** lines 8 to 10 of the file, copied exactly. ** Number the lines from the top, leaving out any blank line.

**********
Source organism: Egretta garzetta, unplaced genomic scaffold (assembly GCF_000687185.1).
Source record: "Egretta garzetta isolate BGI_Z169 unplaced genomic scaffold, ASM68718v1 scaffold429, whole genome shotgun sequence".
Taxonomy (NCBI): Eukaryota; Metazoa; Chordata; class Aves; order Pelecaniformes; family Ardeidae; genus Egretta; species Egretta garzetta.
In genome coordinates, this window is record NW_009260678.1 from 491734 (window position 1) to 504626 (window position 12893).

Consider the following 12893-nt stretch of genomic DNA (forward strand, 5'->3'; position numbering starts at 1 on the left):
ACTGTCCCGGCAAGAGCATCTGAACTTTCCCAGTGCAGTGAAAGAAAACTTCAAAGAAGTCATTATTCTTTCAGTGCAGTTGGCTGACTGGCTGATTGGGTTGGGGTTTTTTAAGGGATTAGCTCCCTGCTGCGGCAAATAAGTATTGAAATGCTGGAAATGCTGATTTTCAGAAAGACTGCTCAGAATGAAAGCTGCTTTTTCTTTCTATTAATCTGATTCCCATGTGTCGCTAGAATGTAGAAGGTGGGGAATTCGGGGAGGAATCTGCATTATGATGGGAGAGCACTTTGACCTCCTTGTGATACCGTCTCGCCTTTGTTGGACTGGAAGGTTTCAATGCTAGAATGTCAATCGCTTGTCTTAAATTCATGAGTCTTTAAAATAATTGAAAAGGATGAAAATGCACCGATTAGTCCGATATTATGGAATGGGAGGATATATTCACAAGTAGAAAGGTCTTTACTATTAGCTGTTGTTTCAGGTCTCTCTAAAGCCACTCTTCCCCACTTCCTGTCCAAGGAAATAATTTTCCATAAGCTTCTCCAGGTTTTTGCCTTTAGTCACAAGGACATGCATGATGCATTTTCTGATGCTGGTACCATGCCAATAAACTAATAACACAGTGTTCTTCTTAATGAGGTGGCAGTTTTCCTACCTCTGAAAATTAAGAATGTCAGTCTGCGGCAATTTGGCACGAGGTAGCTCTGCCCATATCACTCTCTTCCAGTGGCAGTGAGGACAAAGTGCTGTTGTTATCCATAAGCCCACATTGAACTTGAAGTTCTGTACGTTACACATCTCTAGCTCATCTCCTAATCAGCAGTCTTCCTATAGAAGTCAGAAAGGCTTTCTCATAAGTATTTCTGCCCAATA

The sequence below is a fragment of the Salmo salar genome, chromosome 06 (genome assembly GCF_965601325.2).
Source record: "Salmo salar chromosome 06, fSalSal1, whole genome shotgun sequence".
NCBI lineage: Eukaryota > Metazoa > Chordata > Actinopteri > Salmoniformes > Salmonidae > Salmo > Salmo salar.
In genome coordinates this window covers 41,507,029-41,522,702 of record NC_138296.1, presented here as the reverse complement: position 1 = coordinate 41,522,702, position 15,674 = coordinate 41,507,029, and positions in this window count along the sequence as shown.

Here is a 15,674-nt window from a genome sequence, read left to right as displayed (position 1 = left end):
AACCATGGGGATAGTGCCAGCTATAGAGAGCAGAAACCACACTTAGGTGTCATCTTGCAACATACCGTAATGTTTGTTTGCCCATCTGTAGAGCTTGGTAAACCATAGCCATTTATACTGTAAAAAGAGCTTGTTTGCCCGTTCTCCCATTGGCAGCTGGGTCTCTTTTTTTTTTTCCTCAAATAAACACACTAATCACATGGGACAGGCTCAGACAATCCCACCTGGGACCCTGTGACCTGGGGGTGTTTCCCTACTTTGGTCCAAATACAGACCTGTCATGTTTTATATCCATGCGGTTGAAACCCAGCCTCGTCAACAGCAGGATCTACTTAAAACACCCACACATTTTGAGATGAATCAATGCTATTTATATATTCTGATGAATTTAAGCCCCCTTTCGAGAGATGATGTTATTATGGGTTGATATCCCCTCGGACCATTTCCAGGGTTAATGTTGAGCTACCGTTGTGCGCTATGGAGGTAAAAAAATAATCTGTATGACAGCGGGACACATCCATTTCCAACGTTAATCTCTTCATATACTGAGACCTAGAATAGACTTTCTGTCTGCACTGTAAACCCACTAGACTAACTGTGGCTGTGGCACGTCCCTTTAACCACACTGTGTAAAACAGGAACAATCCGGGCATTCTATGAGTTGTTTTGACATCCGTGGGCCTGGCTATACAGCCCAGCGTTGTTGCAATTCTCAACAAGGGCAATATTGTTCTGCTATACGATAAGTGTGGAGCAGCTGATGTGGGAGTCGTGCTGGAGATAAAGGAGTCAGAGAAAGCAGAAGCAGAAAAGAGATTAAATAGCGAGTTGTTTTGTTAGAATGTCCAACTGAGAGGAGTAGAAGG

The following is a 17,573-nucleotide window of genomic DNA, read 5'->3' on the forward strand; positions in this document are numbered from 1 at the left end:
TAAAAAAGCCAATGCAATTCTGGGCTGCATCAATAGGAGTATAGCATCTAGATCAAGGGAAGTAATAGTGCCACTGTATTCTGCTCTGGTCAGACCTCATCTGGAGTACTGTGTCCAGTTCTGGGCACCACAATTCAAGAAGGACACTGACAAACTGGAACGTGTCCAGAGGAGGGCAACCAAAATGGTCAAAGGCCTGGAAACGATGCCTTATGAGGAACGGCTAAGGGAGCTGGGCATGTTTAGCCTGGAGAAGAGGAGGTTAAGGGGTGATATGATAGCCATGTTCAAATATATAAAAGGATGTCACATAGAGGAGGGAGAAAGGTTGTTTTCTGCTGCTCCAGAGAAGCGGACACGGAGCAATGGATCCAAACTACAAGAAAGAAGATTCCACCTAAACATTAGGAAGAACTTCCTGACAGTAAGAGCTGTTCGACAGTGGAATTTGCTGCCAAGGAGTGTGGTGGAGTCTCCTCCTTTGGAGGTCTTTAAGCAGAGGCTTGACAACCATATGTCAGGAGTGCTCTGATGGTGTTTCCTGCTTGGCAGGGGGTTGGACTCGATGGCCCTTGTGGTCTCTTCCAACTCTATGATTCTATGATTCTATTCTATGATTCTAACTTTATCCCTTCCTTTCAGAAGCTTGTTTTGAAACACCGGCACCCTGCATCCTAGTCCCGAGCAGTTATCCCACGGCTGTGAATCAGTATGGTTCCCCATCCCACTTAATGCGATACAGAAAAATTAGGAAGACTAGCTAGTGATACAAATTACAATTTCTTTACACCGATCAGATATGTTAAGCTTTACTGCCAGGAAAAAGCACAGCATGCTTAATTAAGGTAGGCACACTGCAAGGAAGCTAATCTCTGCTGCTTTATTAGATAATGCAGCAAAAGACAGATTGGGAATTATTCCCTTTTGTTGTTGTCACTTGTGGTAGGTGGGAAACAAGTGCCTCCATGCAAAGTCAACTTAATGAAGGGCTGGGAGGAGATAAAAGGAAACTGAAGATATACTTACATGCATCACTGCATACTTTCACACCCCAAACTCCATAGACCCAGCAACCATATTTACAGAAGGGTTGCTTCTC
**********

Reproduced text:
Source record: "Salmo salar chromosome 06, fSalSal1, whole genome shotgun sequence".
NCBI lineage: Eukaryota > Metazoa > Chordata > Actinopteri > Salmoniformes > Salmonidae > Salmo > Salmo salar.
In genome coordinates this window covers 41,507,029-41,522,702 of record NC_138296.1, presented here as the reverse complement: position 1 = coordinate 41,522,702, position 15,674 = coordinate 41,507,029, and positions in this window count along the sequence as shown.